Papers of John Adams, volume 18

To Matthew Robinson-Morris

To Matthew Robinson-Morris

To John Adams from Richard Price, 2 March 1786 Price, Richard Adams, John
From Richard Price
Dear Sir Newington-Green March 2d 1786

I have been wishing to call upon you all this week, but the weather has been so discouraging as not to Suffer me to go much from home. I have communicated your request to the Gentlemen who manage the affairs of the meeting at Hackney.1 They agree with me in thinking the Society much honoured by your attendance; and they have directed me to inform you that, as the pew lately made is a permanent improvemt: of the meeting-house, they do not chuse to let you bear any part of the expence.

Their usual expences are a quarterly collection at the door towards paying Clerk, pew-openers, repairs &c. to which all Sums are given from Shillings to five Shillings, and, I believe, Sometimes half guineas; and a half-yearly Subscription for the ministers payable at Lady-day and Michaelmas to which all Sums are given from half-guineas to three guineas half-yearly; and two heads of families give one of them five guineas and the other Six guineas half-yearly, but the last of these is the master of a School that takes up the lower part of the meeting.

I am ashamed to mention these particulars to you; but I do it in compliance with your desire. Deliver my kind respects to Mrs Adams and Miss Adams. Wishing them and you all possible happiness I am, Dear Sir, with particular respect and affection, / Your very obedt: and humble Servt:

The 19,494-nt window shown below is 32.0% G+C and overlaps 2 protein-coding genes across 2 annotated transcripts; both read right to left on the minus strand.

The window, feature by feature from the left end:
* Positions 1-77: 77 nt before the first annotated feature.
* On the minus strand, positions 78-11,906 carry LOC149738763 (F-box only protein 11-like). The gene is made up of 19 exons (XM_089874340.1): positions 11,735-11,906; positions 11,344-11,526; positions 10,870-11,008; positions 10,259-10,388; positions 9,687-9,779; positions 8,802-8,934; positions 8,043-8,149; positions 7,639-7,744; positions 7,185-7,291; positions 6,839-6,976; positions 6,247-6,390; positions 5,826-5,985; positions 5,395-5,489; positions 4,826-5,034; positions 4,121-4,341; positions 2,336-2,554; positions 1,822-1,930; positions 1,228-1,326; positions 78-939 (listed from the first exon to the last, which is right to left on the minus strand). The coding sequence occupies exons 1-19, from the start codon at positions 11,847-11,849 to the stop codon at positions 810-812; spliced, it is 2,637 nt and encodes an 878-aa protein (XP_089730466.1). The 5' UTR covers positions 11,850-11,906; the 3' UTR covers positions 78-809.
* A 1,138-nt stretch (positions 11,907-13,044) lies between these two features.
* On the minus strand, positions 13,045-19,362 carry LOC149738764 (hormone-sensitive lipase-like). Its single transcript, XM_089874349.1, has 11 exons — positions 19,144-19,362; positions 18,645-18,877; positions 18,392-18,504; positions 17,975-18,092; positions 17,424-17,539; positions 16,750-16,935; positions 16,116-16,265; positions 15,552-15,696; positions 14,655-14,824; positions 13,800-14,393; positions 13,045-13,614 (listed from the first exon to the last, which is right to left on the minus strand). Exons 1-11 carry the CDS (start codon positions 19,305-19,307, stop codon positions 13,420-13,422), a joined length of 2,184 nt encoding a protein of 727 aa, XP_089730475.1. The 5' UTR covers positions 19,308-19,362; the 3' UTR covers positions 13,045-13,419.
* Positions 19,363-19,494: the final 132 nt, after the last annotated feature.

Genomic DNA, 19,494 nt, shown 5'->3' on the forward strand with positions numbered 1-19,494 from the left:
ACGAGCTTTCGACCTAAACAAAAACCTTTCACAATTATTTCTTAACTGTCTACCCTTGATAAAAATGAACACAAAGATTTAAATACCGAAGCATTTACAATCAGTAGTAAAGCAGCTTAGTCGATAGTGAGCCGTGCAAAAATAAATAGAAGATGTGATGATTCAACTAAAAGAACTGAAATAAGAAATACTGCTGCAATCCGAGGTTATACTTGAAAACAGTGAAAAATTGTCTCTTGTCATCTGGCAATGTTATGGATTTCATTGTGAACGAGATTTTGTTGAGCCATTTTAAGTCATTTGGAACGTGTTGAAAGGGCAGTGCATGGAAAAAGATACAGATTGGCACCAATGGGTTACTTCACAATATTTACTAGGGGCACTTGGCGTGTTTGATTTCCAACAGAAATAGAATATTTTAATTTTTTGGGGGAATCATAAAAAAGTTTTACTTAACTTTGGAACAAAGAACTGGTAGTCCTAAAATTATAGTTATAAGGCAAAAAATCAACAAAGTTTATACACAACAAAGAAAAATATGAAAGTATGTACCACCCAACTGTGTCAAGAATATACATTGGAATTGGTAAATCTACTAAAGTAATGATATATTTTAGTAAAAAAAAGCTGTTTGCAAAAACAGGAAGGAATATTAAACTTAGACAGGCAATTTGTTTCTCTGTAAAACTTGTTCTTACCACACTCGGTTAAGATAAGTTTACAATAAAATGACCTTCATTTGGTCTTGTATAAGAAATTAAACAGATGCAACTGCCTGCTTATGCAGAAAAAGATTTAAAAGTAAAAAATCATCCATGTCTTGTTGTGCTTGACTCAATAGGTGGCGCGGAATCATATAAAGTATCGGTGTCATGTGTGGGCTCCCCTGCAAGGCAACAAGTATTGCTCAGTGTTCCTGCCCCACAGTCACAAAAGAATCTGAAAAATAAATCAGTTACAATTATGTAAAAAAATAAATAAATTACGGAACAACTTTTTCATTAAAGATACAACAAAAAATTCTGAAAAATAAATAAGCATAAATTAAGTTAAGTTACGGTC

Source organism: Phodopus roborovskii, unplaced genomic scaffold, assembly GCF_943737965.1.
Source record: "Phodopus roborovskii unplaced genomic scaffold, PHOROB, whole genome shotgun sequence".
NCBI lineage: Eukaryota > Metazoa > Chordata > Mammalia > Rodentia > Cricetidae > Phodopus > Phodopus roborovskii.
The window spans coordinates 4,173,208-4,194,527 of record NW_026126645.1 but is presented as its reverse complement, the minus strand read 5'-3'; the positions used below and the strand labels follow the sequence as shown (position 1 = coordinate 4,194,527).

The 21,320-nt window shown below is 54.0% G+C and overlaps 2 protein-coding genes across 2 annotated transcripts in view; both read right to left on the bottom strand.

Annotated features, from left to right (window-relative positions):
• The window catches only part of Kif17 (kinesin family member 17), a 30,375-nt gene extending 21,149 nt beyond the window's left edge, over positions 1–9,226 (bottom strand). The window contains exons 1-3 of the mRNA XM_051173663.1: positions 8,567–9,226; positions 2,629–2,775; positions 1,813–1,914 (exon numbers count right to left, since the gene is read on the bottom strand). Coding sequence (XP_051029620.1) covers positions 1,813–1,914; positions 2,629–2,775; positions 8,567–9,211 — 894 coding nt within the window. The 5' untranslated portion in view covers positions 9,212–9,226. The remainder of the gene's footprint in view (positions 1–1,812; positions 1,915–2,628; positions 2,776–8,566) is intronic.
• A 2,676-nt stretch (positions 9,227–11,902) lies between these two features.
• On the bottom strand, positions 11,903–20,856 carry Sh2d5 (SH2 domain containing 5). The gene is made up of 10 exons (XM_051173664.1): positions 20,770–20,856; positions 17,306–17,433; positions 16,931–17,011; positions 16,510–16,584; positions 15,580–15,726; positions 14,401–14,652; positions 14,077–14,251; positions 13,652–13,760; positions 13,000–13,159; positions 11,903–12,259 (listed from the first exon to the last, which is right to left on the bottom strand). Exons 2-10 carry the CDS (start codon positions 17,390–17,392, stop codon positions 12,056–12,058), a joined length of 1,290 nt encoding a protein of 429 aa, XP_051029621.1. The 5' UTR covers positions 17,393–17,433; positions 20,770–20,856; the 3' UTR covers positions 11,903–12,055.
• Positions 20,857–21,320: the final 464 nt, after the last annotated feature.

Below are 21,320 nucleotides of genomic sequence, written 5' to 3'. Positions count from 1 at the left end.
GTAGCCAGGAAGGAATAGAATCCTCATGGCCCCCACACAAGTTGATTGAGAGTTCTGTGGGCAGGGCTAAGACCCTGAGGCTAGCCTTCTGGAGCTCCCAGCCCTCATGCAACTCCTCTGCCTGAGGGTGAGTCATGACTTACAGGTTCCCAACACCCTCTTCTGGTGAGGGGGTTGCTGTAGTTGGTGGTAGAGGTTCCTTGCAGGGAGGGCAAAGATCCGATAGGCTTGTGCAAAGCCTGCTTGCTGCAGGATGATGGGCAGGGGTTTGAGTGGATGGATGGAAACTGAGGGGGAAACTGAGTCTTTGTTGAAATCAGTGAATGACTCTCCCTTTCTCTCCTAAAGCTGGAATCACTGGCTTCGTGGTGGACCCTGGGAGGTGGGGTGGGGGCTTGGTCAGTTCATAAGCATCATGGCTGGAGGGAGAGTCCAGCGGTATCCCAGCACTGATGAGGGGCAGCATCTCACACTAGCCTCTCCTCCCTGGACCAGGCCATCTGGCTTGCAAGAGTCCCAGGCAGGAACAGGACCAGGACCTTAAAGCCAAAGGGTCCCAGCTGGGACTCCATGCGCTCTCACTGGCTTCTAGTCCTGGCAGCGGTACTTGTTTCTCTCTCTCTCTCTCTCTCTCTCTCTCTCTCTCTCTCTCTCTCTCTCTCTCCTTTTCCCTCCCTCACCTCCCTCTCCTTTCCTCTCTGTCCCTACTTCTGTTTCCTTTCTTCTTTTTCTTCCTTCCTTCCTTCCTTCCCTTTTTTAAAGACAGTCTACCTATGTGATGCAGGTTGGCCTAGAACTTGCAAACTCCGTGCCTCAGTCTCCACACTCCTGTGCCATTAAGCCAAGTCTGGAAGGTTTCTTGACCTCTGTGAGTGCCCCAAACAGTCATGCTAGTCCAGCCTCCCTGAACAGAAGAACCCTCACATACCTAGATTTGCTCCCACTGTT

Richd: Price

I received a letter last night from Mr Robinson in wch: he tells me that he has writ to you—2 Deliver my respectful remembrances to Colo Smith when you See him.

RC (Adams Papers).


Until their departure in spring 1788, the Adamses regularly traveled six miles to attend Sunday meeting at Price’s nonconformist church, Gravel-Pit Meeting Place in Hackney. JA’s choice of church did not go unnoticed in the London press; at least one newspaper accused the American minister of adopting Price, a dissenting theologian, as his “political father-confessor.” Throughout Jan. and Feb. 1786, the Adamses enjoyed Price’s series of sermons systematizing a “chain of Universal being” (vol. 17:533; AFC , 6:196, 209, 286; 7:20, 265, 266). They also attended Unitarian services at Essex Street Chapel, where they heard both Dr. Joseph Priestley and Theophilus Lindsey preach (JA, D&A , 3:190).


Matthew Robinson-Morris’ letter to JA was of 27 Feb., above.